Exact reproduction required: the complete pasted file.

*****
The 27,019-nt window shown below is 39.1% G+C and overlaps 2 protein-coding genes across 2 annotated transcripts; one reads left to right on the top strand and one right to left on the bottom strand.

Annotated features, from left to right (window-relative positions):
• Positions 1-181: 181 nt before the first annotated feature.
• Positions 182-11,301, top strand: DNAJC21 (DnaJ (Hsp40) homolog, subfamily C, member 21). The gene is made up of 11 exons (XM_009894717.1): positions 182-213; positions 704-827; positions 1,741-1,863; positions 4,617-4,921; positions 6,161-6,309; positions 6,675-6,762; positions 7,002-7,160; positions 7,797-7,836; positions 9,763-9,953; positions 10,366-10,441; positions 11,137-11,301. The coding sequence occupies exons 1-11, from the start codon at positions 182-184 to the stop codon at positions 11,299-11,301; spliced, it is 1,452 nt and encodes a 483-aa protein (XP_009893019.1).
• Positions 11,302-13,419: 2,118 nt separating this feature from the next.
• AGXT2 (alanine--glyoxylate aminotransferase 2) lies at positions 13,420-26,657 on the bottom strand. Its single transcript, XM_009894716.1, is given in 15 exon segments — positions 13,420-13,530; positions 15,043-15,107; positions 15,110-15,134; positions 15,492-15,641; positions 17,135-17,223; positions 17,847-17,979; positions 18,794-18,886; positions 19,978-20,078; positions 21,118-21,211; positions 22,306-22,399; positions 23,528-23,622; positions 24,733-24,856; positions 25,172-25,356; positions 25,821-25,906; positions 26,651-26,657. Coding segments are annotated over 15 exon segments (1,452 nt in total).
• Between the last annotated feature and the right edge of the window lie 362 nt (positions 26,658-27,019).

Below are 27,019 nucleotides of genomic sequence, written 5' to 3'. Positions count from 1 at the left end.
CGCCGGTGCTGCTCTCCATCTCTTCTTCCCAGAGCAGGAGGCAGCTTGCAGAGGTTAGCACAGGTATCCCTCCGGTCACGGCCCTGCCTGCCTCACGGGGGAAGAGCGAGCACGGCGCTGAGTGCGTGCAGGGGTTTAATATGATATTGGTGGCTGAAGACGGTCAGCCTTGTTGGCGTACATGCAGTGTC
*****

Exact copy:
The 27,019-nt window shown below is 39.1% G+C and overlaps 2 protein-coding genes across 2 annotated transcripts; one reads left to right on the top strand and one right to left on the bottom strand.

Annotated features, from left to right (window-relative positions):
• Positions 1-181: 181 nt before the first annotated feature.
• Positions 182-11,301, top strand: DNAJC21 (DnaJ (Hsp40) homolog, subfamily C, member 21). The gene is made up of 11 exons (XM_009894717.1): positions 182-213; positions 704-827; positions 1,741-1,863; positions 4,617-4,921; positions 6,161-6,309; positions 6,675-6,762; positions 7,002-7,160; positions 7,797-7,836; positions 9,763-9,953; positions 10,366-10,441; positions 11,137-11,301. The coding sequence occupies exons 1-11, from the start codon at positions 182-184 to the stop codon at positions 11,299-11,301; spliced, it is 1,452 nt and encodes a 483-aa protein (XP_009893019.1).
• Positions 11,302-13,419: 2,118 nt separating this feature from the next.
• AGXT2 (alanine--glyoxylate aminotransferase 2) lies at positions 13,420-26,657 on the bottom strand. Its single transcript, XM_009894716.1, is given in 15 exon segments — positions 13,420-13,530; positions 15,043-15,107; positions 15,110-15,134; positions 15,492-15,641; positions 17,135-17,223; positions 17,847-17,979; positions 18,794-18,886; positions 19,978-20,078; positions 21,118-21,211; positions 22,306-22,399; positions 23,528-23,622; positions 24,733-24,856; positions 25,172-25,356; positions 25,821-25,906; positions 26,651-26,657. Coding segments are annotated over 15 exon segments (1,452 nt in total).
• Between the last annotated feature and the right edge of the window lie 362 nt (positions 26,658-27,019).

Below are 27,019 nucleotides of genomic sequence, written 5' to 3'. Positions count from 1 at the left end.
CGCCGGTGCTGCTCTCCATCTCTTCTTCCCAGAGCAGGAGGCAGCTTGCAGAGGTTAGCACAGGTATCCCTCCGGTCACGGCCCTGCCTGCCTCACGGGGGAAGAGCGAGCACGGCGCTGAGTGCGTGCAGGGGTTTAATATGATATTGGTGGCTGAAGACGGTCAGCCTTGTTGGCGTACATGCAGTGTC